If you’ve made the decision to adopt Salesforce, one of the most important questions to consider is who’s going to manage your new CRM environment.

Ideally, your Salesforce Administrator is a creative, analytical problem-solver who can lead discovery sessions, document new processes or requests and manage the implementation of requirements. Administrators often have other duties that include running analytics, maintaining data integrity, training new or existing users and day-to-day troubleshooting. There are several options for the Administrator role depending on the size of your organization and the number of users. You can hire a part-time Administrator, full-time Administrator, or restructure your team so an existing team member steps into the role.

In many small organizations, an existing team member who is already wearing two (or more) hats adds the Salesforce Administrator role to their plate. We get why this happens and sometimes, it can work! However, it’s important to select someone whose existing skills complement the position. Asking someone to step into this role without a basic understanding is like asking your handyman dad to handle your plumbing. He might be able to get it done, but it’s possible you’ll lose your kitchen sink in the process! At the same time, you don’t necessarily want to hire a full-time plumber for your house. If you’re a smaller NGO or school with a straightforward implementation to manage and a small number of users, there’s often no need to hire a full time Administrator. 

Deciding to hire a part-time, full-time, external, or a current colleague as your Administrator is contingent on the size and complexity of your future or current CRM environment. When choosing your Administrator, you first need to address a couple of questions about your organization:

  • How complex is your future environment? If your Administrator will be responsible for managing integrations, large amounts of custom configuration, third party apps, and custom processes, then you’ll most likely need someone in a full-time position who has proven experience as a large environment Administrator.
  • How soon do you need someone? Whether your implementation is close to completion or just starting, know that even an experienced externally hired Administrator will need time to get comfortable with your organization’s processes, team, requirements, etc. When possible, it’s beneficial to hire someone at the beginning of the implementation versus at the end.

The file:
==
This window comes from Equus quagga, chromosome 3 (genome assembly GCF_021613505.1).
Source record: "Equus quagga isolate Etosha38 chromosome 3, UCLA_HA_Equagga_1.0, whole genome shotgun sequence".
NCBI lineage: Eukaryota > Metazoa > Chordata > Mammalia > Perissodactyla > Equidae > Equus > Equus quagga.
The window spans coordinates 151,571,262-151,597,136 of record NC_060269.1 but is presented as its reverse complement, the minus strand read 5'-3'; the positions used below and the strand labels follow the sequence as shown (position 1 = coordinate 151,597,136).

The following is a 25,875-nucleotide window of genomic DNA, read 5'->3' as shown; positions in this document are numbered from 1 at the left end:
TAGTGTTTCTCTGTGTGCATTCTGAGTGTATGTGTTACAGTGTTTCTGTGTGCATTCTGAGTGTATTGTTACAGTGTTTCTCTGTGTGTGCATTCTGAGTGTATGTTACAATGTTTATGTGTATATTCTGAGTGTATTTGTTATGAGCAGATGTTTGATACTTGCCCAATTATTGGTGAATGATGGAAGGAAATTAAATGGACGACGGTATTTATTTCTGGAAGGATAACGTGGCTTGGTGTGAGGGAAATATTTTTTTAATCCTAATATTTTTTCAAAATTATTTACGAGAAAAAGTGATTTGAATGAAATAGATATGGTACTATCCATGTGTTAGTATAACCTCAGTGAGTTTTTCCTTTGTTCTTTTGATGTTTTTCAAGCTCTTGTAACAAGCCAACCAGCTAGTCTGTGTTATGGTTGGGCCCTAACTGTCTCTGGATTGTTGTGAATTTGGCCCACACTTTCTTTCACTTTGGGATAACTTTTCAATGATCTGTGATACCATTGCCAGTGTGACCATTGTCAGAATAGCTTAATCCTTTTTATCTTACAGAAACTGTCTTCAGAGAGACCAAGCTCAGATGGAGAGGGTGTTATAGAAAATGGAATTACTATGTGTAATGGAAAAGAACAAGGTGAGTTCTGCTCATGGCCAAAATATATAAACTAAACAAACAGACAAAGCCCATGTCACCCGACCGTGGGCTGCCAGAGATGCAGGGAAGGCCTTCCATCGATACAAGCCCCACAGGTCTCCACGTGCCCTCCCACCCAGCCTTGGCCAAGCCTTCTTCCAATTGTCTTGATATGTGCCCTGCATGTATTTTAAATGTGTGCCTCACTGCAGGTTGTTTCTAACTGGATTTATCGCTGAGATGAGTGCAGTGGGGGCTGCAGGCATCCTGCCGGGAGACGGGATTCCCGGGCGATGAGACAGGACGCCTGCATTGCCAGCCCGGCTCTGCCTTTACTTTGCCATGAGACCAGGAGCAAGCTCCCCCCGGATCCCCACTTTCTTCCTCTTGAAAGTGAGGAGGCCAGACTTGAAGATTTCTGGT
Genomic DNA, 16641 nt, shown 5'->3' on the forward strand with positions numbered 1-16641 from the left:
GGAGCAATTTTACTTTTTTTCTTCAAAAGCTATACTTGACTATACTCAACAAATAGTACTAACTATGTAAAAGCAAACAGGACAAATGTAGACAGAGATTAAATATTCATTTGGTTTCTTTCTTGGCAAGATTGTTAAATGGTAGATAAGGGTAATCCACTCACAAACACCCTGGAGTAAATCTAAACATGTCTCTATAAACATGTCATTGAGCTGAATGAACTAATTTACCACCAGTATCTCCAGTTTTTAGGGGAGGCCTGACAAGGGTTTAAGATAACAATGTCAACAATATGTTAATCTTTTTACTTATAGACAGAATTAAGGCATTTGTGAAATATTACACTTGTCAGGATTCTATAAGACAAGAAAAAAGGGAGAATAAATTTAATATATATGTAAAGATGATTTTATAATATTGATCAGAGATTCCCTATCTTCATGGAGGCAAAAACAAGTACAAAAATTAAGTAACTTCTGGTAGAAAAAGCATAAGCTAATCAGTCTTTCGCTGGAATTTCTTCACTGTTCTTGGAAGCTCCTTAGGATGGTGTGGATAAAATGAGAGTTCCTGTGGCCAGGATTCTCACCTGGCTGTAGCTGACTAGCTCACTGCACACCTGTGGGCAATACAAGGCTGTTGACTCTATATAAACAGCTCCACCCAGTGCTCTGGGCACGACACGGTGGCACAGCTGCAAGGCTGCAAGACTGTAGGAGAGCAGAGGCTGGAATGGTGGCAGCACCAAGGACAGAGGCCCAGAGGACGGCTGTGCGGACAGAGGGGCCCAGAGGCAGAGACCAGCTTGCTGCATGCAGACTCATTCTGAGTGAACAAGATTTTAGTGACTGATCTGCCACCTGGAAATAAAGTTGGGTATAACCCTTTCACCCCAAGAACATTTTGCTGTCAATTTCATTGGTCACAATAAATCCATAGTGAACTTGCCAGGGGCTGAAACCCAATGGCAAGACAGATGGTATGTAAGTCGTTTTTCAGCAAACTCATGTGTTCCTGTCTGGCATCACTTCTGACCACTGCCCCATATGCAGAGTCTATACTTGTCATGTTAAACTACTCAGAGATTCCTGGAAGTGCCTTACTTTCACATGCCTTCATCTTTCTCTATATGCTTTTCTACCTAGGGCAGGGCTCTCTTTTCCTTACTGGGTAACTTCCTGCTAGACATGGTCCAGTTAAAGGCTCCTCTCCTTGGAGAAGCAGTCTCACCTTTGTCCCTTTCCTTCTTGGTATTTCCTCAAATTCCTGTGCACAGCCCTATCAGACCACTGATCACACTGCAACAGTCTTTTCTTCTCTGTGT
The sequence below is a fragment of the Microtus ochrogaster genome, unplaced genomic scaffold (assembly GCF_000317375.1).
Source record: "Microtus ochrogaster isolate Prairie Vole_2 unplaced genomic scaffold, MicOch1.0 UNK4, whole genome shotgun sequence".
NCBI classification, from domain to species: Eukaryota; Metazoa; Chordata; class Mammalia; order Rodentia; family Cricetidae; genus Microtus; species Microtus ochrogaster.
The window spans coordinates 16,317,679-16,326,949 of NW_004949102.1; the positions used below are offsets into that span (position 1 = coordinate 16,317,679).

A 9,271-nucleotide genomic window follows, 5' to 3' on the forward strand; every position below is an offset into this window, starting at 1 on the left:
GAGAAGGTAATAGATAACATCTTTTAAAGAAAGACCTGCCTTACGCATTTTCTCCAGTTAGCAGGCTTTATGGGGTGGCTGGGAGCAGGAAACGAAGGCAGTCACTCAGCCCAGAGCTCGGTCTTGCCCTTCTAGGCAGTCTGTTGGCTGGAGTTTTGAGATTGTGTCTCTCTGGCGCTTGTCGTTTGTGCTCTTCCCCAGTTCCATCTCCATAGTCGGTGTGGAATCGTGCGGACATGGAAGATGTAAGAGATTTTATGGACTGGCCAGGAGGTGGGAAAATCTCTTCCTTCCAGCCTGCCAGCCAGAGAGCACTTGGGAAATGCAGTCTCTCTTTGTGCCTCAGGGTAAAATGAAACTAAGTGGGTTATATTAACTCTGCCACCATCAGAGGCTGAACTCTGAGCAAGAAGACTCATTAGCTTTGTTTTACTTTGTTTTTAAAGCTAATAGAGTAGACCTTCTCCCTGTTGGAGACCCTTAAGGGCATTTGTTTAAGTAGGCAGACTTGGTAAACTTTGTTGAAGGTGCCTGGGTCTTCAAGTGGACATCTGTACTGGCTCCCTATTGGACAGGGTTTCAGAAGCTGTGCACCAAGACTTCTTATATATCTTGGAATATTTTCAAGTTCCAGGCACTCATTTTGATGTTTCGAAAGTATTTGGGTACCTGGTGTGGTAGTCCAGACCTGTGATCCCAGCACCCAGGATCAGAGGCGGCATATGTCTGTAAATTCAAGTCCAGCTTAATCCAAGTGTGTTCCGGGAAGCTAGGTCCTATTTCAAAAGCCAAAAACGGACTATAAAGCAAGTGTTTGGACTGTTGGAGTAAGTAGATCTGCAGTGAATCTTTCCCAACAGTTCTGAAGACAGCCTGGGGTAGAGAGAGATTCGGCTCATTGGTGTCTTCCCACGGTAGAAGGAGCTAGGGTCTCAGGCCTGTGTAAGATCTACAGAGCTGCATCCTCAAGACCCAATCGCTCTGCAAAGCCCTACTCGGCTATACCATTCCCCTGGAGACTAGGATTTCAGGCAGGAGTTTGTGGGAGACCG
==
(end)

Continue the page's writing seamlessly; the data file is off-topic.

• How many CRM users do you have? If you have a large organization with many users, the Administrator will dedicate a significant portion of their time responding to requests and managing processes. 
  • How many new projects are on the horizon? Do you anticipate adding teams and processes to your org? If you know you’re going to expand functionality, dedicating a full-time resource to manage your CRM may be the best decision. 
  • What is the state of your CRM? Are you starting fresh or are you working with an existing org that has many legacy processes and large amounts of data? If you’re starting with a new org, small org or straightforward implementation, it’s more likely you can get away with a part-time Administrator or existing team member who learns the ropes and dedicates part of their workload to managing your CRM.

Placing the wrong person in this imperative role may cost you and your team valuable time, energy, and funds. When possible, take the time and consideration needed to gather a strong internal and external candidate pool. Check out this article to learn what skills you should prioritize when selecting the right candidate.

Remember that a rockstar Administrator is part of a rockstar team. You may need expertise in architecting and developing your environment. You’ll likely need developers and solution architects to make sure your technology transformation has a pragmatic plan and roadmap. That’s where consultants like us come in; we’re the experts that can provide the guidance you need for a successful initiative. Reach out! We’re happy to assist in determining if you need a full-time Administrator or, if you can train up your existing team.

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